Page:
The room was packed, the lattes foamy, the coffee stamped "fair trade," and the announcement as bold as a French roast.
Sherrod Brown ripped federal free-trade agreements, cheered workers' rights, and lumped U.S. Sen. Mike De-
Wine (R., Ohio) with a pair of struggling Republican leaders - President Bush and Gov. Bob Taft - in a formal campaign kickoff at Toledo's Downtown Latte yesterday.
The brief speech, and an earlier telephone interview with The Blade, brimmed with the sort of anti-Bush, anti-free-trade, anti-drug/insurance/oil/chemical-company rhetoric that has drawn Mr. Brown, a Democratic congressman from suburban Cleveland, admiration from labor unions and liberal bloggers - and leaves critics questioning whether he is too liberal for Ohio voters.
Mr. Brown began campaigning for Mr. DeWine's seat in earnest this week. His race begins with a primary against Iraq war veteran Paul Hackett; Mr. Brown yesterday declared himself "proud to carry the progressive banner."
Democrats in Ohio and nationwide are searching for a 2006 message to piggyback on months of Republican scandal. Mr. Brown said in the interview that the party should stand for raising the minimum wage, lowering energy costs, rejecting trade deals such as the North American Free Trade Agreement and the recently passed Central American Free Trade Agreement, and ending the Iraq war "as quickly and as safely as we can."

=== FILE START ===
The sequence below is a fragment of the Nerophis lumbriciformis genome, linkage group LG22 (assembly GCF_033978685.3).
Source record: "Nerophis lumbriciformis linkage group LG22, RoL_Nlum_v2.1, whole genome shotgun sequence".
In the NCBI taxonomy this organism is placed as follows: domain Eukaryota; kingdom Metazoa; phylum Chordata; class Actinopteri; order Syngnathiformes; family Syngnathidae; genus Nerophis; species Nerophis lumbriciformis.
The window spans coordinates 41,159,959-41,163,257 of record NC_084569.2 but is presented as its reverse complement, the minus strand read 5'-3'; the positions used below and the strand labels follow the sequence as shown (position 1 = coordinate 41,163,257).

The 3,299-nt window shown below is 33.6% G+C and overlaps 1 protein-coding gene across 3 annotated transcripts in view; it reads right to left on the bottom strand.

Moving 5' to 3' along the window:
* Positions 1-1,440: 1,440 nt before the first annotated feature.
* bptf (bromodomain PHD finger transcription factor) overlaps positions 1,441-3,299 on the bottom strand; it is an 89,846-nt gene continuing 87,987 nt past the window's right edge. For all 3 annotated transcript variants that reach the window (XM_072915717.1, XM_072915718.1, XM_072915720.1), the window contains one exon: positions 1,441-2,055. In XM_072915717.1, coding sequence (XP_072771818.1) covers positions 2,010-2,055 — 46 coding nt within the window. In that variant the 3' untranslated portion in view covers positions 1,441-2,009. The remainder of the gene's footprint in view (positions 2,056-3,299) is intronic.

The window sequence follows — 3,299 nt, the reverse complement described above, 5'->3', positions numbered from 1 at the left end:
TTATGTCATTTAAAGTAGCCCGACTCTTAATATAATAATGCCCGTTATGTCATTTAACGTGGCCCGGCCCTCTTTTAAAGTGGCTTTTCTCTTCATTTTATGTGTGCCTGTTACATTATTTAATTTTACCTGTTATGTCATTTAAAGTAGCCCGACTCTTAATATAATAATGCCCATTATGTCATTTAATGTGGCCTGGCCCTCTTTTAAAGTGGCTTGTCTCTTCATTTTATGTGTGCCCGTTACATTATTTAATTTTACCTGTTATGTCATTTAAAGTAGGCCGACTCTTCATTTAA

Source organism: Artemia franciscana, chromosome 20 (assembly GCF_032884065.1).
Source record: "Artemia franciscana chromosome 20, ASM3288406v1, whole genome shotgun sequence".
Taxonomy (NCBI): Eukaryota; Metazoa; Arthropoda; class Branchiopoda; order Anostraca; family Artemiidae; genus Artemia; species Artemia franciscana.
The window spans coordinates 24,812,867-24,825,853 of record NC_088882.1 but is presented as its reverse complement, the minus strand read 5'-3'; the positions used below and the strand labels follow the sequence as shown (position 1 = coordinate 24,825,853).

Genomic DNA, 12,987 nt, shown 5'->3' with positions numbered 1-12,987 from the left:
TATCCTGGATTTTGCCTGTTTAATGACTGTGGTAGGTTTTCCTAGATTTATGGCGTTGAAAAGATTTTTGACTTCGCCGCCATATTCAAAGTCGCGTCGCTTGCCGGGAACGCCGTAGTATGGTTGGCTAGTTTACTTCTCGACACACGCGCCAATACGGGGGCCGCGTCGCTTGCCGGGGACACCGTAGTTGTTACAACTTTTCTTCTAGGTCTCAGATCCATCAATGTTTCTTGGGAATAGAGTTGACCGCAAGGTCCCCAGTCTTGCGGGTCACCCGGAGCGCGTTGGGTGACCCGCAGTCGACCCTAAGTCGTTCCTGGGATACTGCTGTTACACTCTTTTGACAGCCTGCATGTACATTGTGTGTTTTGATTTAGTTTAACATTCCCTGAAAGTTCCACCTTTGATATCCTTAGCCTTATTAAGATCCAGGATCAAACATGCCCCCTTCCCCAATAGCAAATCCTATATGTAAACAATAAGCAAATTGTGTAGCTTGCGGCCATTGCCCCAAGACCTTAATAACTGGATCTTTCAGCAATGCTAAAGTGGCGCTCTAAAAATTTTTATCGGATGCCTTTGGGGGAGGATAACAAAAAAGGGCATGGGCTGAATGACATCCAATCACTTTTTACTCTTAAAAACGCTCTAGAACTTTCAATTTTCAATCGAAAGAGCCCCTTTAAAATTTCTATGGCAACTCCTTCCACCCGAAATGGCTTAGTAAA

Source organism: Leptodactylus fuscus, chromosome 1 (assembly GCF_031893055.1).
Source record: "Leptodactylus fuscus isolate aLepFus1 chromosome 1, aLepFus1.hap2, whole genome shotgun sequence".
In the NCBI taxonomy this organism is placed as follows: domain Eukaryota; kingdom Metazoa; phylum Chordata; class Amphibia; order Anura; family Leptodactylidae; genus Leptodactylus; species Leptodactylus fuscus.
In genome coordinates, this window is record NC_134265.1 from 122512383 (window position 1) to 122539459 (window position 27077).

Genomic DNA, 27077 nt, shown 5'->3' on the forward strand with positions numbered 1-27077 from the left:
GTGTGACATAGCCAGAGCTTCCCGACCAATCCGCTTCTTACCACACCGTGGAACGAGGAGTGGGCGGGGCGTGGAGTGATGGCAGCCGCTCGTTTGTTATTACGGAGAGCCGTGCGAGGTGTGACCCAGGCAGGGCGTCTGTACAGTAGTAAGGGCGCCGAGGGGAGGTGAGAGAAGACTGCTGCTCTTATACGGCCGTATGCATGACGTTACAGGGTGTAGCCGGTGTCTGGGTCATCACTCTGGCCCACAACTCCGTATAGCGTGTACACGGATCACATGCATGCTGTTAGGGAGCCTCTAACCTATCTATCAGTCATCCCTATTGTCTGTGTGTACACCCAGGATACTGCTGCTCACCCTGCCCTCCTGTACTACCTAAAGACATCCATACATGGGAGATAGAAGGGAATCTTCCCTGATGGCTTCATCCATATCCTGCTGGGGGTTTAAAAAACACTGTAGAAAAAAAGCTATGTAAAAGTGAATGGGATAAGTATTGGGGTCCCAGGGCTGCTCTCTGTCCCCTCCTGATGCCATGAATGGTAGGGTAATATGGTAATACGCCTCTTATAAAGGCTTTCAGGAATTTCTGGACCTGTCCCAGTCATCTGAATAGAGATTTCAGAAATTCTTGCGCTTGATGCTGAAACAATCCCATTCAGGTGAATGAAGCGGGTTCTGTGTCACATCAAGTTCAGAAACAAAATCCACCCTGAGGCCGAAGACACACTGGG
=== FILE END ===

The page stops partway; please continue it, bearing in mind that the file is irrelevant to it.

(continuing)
If he were a senator today, Mr. Brown said he would oppose President Bush's nominee to the U.S. Supreme Court, Samuel Alito, because of his record on workers' rights litigation.
He criticized Mr. DeWine sharply for following Mr. Bush - and Mr. Taft, he said - "on every major issue."
Mr. DeWine's campaign manager, Matt Carle, said the senator has compiled an impressive record that he believes voters will prefer to Mr. Brown's.
Mr. Brown called Mr. Hackett "inconsistent" on his signature issue, Iraq war criticism, a charge Mr. Hackett's spokesman called "blatantly not true."
"The only thing consistent about Sherrod Brown's 30 years of public service," said the spokesman, Karl Frisch, "is that he's been a career politician."
Click on the link below for highlights from a 20-minute talk with Mr. Brown.
Contact Jim Tankersley at: firstname.lastname@example.org or 419-724-6134.